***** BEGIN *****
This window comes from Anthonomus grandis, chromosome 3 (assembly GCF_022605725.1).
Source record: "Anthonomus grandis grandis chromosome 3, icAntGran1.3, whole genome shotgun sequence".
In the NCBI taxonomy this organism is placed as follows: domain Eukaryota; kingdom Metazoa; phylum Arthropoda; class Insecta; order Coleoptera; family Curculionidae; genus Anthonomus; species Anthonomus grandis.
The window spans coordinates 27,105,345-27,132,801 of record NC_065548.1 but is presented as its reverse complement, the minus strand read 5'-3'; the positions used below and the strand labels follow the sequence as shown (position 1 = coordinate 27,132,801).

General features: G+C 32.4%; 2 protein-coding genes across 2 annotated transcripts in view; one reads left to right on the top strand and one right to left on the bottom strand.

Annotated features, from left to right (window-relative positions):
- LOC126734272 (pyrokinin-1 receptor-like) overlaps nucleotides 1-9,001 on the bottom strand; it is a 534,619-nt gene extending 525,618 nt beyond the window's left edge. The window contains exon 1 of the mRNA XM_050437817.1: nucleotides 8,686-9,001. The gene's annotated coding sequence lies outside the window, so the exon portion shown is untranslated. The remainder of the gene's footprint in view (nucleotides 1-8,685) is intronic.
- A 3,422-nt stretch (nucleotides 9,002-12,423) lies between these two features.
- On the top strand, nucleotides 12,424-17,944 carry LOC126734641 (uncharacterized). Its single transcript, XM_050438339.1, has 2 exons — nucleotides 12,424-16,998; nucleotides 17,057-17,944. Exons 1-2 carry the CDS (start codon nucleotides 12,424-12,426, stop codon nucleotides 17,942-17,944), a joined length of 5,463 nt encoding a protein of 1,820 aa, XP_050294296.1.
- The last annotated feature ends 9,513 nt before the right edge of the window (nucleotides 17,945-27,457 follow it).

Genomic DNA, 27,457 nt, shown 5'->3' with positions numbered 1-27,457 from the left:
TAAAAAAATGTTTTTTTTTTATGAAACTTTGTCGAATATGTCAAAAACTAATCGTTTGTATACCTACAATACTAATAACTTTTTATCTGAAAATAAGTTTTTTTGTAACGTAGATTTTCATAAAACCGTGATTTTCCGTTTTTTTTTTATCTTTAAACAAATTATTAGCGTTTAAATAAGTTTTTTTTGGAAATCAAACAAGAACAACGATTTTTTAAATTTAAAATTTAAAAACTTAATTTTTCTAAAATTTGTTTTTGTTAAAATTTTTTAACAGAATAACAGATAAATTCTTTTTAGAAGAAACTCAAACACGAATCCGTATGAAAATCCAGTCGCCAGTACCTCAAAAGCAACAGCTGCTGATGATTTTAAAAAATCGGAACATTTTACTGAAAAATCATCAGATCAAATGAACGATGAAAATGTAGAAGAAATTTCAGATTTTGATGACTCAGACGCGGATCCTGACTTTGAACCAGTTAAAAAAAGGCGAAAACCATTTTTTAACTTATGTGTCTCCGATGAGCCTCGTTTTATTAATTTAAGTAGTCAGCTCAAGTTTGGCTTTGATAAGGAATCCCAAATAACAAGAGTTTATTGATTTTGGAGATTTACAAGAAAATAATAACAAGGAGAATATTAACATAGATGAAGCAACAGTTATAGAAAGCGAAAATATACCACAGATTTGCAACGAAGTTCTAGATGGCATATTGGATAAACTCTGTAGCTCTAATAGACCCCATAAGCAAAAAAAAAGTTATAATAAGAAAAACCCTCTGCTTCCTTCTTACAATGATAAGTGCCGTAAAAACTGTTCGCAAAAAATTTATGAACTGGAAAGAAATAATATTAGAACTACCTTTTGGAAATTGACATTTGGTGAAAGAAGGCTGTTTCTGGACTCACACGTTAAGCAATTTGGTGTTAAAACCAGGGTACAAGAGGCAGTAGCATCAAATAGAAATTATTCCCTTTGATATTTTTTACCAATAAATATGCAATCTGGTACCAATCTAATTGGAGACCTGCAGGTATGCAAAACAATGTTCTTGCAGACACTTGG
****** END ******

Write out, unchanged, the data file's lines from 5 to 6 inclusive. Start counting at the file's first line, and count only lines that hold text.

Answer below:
General features: G+C 32.4%; 2 protein-coding genes across 2 annotated transcripts in view; one reads left to right on the top strand and one right to left on the bottom strand.

Annotated features, from left to right (window-relative positions):